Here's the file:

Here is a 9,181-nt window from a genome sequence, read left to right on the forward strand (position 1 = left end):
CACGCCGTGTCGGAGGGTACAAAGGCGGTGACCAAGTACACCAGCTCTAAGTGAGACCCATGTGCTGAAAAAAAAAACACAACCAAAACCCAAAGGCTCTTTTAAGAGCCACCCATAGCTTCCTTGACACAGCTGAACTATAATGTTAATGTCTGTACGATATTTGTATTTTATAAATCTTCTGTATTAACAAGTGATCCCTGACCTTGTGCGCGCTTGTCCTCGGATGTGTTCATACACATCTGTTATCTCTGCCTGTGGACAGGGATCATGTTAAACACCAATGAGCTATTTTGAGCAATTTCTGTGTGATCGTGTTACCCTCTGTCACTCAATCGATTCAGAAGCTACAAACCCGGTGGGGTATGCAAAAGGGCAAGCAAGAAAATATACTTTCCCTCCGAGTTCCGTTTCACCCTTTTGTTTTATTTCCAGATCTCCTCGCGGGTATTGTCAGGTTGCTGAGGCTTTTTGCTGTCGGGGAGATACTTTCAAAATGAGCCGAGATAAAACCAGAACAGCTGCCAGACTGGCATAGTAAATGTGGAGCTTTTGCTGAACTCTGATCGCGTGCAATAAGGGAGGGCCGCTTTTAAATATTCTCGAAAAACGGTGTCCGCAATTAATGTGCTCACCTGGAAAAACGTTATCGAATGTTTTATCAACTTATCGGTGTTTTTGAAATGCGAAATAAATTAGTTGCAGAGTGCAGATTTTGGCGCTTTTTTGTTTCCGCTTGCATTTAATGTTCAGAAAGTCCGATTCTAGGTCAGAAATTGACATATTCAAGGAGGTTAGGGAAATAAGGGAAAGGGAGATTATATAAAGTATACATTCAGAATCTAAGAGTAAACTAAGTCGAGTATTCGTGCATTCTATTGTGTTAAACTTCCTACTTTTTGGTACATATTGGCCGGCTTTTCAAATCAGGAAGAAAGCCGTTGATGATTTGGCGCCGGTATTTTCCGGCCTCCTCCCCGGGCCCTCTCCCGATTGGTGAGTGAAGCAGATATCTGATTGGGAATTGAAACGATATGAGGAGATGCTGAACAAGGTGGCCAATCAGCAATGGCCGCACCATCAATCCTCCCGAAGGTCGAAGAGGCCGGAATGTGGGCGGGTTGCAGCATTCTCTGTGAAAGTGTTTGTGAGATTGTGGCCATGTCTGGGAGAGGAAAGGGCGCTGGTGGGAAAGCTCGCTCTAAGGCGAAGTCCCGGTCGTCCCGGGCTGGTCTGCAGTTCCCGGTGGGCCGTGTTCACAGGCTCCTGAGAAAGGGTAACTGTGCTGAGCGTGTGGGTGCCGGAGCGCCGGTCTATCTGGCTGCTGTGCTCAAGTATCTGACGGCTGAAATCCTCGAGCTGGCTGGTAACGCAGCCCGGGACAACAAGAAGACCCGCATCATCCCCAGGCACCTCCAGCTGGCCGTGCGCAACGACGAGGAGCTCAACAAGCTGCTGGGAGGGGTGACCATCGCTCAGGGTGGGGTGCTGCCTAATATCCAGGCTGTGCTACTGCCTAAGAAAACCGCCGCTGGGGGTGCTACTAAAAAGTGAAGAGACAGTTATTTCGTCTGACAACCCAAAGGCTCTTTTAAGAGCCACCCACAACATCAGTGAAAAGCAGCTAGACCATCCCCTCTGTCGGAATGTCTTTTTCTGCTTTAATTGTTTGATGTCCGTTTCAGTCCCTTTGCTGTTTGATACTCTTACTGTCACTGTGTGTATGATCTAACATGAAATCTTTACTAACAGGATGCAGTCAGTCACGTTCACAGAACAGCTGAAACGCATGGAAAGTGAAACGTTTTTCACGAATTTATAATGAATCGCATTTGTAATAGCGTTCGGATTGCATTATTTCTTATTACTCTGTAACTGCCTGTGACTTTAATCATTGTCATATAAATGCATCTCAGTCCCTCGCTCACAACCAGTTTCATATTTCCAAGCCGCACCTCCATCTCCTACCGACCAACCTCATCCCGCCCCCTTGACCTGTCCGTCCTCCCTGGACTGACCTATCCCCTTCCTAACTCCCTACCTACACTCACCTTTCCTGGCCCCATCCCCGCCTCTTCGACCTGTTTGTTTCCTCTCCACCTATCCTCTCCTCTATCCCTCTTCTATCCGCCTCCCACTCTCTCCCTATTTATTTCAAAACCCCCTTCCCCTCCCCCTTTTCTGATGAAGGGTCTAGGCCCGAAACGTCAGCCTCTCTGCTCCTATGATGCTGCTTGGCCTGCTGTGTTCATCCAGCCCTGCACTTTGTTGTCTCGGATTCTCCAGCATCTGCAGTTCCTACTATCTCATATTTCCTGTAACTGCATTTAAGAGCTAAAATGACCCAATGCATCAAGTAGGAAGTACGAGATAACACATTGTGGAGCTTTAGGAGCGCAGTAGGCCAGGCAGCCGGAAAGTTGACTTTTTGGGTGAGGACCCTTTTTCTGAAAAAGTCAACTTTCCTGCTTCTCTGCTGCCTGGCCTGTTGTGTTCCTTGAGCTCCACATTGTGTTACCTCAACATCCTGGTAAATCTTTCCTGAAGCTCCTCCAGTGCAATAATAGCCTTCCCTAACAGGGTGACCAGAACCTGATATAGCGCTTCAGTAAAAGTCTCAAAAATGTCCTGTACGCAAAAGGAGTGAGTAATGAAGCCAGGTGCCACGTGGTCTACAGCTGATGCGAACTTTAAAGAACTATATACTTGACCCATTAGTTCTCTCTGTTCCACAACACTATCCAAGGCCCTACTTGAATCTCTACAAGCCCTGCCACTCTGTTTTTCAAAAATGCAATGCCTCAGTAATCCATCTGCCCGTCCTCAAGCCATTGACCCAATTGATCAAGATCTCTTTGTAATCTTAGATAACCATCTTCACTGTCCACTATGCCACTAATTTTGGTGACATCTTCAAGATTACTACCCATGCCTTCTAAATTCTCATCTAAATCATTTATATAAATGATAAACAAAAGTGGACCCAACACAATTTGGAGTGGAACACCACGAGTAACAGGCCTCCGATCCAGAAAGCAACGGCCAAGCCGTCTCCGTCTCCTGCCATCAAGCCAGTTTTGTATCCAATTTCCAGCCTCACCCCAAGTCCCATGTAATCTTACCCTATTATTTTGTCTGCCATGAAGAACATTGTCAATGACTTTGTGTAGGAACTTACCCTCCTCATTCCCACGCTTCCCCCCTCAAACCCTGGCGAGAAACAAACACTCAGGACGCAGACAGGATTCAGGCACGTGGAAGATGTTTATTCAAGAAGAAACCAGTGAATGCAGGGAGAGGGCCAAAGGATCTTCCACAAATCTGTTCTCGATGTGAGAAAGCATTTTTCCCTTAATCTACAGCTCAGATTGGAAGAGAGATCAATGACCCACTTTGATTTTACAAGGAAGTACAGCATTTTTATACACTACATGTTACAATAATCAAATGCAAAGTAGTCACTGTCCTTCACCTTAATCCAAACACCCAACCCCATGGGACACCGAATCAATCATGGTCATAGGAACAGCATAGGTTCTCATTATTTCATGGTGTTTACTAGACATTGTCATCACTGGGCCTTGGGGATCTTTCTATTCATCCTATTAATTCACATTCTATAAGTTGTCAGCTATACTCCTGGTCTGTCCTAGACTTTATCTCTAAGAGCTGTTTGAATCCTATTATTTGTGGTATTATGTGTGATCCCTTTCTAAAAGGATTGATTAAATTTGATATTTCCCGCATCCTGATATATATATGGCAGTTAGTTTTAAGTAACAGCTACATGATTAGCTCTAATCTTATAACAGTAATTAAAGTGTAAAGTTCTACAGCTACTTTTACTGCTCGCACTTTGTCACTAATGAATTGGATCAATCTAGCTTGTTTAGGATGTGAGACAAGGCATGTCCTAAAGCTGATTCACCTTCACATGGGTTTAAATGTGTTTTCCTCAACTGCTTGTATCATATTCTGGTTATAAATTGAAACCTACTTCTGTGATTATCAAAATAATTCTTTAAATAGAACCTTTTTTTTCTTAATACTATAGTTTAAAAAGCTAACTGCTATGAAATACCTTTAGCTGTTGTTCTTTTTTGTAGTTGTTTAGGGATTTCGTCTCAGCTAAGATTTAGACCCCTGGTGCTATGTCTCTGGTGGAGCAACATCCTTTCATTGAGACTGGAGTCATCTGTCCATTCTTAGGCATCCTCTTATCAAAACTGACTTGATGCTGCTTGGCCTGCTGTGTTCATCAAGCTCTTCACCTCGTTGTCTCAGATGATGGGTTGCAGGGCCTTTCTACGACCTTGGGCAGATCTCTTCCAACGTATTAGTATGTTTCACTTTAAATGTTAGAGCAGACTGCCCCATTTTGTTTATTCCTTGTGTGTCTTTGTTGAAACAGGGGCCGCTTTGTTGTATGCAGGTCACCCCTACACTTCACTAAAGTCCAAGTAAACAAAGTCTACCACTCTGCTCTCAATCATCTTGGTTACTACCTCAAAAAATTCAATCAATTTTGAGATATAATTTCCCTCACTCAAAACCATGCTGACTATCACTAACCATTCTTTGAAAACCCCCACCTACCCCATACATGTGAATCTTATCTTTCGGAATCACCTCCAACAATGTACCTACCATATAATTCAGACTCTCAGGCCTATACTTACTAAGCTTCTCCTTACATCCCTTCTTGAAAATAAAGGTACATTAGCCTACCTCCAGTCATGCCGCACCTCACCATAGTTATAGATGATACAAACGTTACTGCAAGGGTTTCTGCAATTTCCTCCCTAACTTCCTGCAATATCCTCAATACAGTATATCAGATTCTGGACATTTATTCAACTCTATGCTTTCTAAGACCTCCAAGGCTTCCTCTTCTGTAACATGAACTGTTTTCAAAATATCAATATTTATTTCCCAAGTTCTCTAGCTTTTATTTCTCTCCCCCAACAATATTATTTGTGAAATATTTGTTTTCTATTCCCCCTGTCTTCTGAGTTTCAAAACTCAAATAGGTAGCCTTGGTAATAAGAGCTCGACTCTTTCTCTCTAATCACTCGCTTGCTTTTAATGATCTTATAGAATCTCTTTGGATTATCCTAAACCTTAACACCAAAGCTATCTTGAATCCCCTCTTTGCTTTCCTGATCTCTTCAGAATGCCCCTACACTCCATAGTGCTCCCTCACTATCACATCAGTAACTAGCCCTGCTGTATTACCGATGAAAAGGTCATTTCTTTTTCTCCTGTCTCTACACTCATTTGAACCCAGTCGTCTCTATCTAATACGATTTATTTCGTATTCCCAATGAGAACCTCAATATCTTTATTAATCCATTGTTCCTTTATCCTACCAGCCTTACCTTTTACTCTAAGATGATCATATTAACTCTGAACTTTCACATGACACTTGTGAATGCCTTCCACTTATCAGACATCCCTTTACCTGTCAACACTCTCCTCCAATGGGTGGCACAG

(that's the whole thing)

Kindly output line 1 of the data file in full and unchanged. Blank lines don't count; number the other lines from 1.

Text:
Here is a 9,181-nt window from a genome sequence, read left to right on the forward strand (position 1 = left end):